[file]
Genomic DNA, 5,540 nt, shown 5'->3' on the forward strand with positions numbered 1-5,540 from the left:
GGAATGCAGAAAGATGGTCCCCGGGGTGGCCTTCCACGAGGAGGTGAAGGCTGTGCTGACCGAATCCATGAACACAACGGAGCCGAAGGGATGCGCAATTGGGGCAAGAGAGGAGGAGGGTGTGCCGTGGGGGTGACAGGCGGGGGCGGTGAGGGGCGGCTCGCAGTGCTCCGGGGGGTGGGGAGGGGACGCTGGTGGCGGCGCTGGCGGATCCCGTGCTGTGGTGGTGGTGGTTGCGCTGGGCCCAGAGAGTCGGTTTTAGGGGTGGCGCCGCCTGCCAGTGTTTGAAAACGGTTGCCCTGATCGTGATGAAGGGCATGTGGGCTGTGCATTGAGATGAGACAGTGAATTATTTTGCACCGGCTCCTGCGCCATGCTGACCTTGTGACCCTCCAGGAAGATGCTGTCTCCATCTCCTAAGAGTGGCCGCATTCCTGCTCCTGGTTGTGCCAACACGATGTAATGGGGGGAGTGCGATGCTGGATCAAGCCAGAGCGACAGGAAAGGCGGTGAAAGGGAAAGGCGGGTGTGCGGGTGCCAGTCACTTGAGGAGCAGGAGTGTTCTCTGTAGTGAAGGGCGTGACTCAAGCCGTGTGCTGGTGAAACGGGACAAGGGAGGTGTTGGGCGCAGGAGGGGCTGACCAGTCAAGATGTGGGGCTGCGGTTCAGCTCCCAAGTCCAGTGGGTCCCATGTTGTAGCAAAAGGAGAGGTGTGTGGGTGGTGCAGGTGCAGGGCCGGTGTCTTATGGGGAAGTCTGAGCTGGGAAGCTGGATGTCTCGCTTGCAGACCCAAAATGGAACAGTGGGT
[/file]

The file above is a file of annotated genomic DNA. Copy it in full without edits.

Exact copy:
Genomic DNA, 5,540 nt, shown 5'->3' on the forward strand with positions numbered 1-5,540 from the left:
GGAATGCAGAAAGATGGTCCCCGGGGTGGCCTTCCACGAGGAGGTGAAGGCTGTGCTGACCGAATCCATGAACACAACGGAGCCGAAGGGATGCGCAATTGGGGCAAGAGAGGAGGAGGGTGTGCCGTGGGGGTGACAGGCGGGGGCGGTGAGGGGCGGCTCGCAGTGCTCCGGGGGGTGGGGAGGGGACGCTGGTGGCGGCGCTGGCGGATCCCGTGCTGTGGTGGTGGTGGTTGCGCTGGGCCCAGAGAGTCGGTTTTAGGGGTGGCGCCGCCTGCCAGTGTTTGAAAACGGTTGCCCTGATCGTGATGAAGGGCATGTGGGCTGTGCATTGAGATGAGACAGTGAATTATTTTGCACCGGCTCCTGCGCCATGCTGACCTTGTGACCCTCCAGGAAGATGCTGTCTCCATCTCCTAAGAGTGGCCGCATTCCTGCTCCTGGTTGTGCCAACACGATGTAATGGGGGGAGTGCGATGCTGGATCAAGCCAGAGCGACAGGAAAGGCGGTGAAAGGGAAAGGCGGGTGTGCGGGTGCCAGTCACTTGAGGAGCAGGAGTGTTCTCTGTAGTGAAGGGCGTGACTCAAGCCGTGTGCTGGTGAAACGGGACAAGGGAGGTGTTGGGCGCAGGAGGGGCTGACCAGTCAAGATGTGGGGCTGCGGTTCAGCTCCCAAGTCCAGTGGGTCCCATGTTGTAGCAAAAGGAGAGGTGTGTGGGTGGTGCAGGTGCAGGGCCGGTGTCTTATGGGGAAGTCTGAGCTGGGAAGCTGGATGTCTCGCTTGCAGACCCAAAATGGAACAGTGGGT